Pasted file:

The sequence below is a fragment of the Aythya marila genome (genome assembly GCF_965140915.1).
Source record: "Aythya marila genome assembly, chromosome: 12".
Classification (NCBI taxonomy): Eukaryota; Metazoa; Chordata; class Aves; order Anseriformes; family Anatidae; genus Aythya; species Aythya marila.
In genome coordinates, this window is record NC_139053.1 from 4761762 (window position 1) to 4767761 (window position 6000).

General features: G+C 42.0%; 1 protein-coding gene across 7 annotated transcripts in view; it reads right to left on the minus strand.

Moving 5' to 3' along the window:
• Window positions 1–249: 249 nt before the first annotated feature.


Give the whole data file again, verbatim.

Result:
The sequence below is a fragment of the Aythya marila genome (genome assembly GCF_965140915.1).
Source record: "Aythya marila genome assembly, chromosome: 12".
Classification (NCBI taxonomy): Eukaryota; Metazoa; Chordata; class Aves; order Anseriformes; family Anatidae; genus Aythya; species Aythya marila.
In genome coordinates, this window is record NC_139053.1 from 4761762 (window position 1) to 4767761 (window position 6000).

General features: G+C 42.0%; 1 protein-coding gene across 7 annotated transcripts in view; it reads right to left on the minus strand.

Moving 5' to 3' along the window:
• Window positions 1–249: 249 nt before the first annotated feature.